A new system designed to combat copyright infringement was launched in the U.S. on Monday, a joint venture between content companies and internet service providers known as the Copyright Alert System. The name sounds harmless enough, and its supporters argue that it is an appropriate balance between copyright and an open internet — but critics argue that the so-called “six strikes” process is the thin edge of an increasingly broad wedge that copyright holders are trying to drive between consumers and digital content.
The new rules, which have been in the works for over a year and have been repeatedly delayed, are being administered by the Center For Copyright Information — a non-profit entity made up of theoretically independent representatives from agencies like the Internet Education Foundation and the Future of Privacy Forum, and includes Jerry Berman, a former director of the Electronic Frontier Foundation, as well as Gigi Sohn of Public Knowledge. They have partnered with five of the largest ISPs, including Verizon and Comcast.
Part of what makes this new strategy difficult to understand is that each service provider’s method for implementing the rules is different. Verizon says that after several warnings via email and popup message, users who are downloading or sharing copyrighted content will be given several options, including a temporary reduction in their internet speed. AT&T’s policy apparently says that after several warnings a user’s ability to access popular websites will be blocked until they complete a course in understanding piracy and copyright infringement.
So should you be afraid of these new rules? That depends. Are you are only worried about how they might affect you directly, or are you concerned about the ways in which private corporations are seeking to snoop on and limit your behavior? Let’s break these two viewpoints down:
Why you shouldn’t be worried:
It doesn’t affect all internet service providers: Although providers like Comcast and Verizon are huge, they don’t cover all internet users in the United States, so it’s possible that you might not even be affected by the new restrictions even if you do download a lot of copyrighted content.
You get six strikes, which is probably more than you need: Copyright owners and the Center for Copyright Information say that the intent of these new rules is to go after the most egregious downloaders and sharers of content, not the person who occasionally downloads a new song or a movie. So if you don’t do a lot of peer-to-peer file-sharing, you probably won’t be affected.
You won’t get cut off, just lectured and irritated: Even if you do get flagged for something, the worst that most of the ISPs say they will do is limit your download speeds, show you popup warnings or send annoying emails. And some have said even if you ignore them, nothing will happen (although they could always change their minds about that later).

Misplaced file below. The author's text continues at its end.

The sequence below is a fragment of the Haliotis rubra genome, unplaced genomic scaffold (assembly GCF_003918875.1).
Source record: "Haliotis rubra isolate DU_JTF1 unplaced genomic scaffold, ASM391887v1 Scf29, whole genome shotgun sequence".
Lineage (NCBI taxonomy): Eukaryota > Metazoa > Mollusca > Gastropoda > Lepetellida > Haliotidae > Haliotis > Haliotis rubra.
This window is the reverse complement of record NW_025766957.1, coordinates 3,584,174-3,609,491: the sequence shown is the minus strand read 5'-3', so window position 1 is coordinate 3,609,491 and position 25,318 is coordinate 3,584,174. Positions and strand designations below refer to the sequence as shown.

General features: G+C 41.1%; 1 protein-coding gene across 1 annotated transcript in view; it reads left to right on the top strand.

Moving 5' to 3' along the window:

There are lots of ways around these restrictions: One of the criticisms of such rules isn’t that they are too invasive, but that they don’t work against the really hard-core file-sharers that are allegedly the target of this strategy — since virtual private networks, proxy addresses, cloaking software and other tools can make it almost impossible to detect infringing downloads.
Why you should be worried:
Your ISP is going to be doing some heavy snooping: One of the broader risks that groups like the EFF point to in their criticism of these new restrictions is that they rely on ISPs snooping on their users to an almost unprecedented degree — and this raises the same issues about privacy that debates around technology like “deep packet inspection” have. The potential downside is fairly significant.
The new rules don’t take into account fair use: Much of the material produced by the Center for Copyright Information makes it sound as though anyone downloading or sharing any copyrighted content is breaking the law — but that’s not the case at all. There are many instances in which the principle of fair use applies, and these rules don’t take that into account.
Copyright holders are unlikely to stop here: One fear about the six-strikes process is that it is just the latest move in an ongoing attempt by copyright holders and content companies to exert more and more control over what users can do, and that allowing it to proceed only encourages them to pursue even harsher measures such as SOPA and PIPA.
This puts commercial entities in place of laws: One of the biggest criticisms from free speech and open-web advocates is that the six-strikes rules essentially allow private corporations — movie studios, music labels and large telecom providers — to set up a quasi-legal process for pursuing their copyright claims, when the legal system is the appropriate place for those arguments.
The bottom line: There’s reason for concern
In the end, while this move may not affect you directly — or may only be a minor irritation in your daily life — the fact remains that it marks another attempt by content owners to exert their influence in areas that should belong to the courts and should in principle be protected by things like the First Amendment and the principle of fair use, neither of which are even mentioned by the promoters of this process.
Not only that, but as my colleague Jeff Roberts notes, focusing on these kinds of efforts feels a lot like what the music industry did while it was trying hard not to innovate as the web grew bigger and bigger. The risk for copyright owners is that they rely too much on these kinds of measures, instead of working to create a market and a digital ecosystem that fosters the creation, sale and distribution of content in a way that works with the web instead of against it.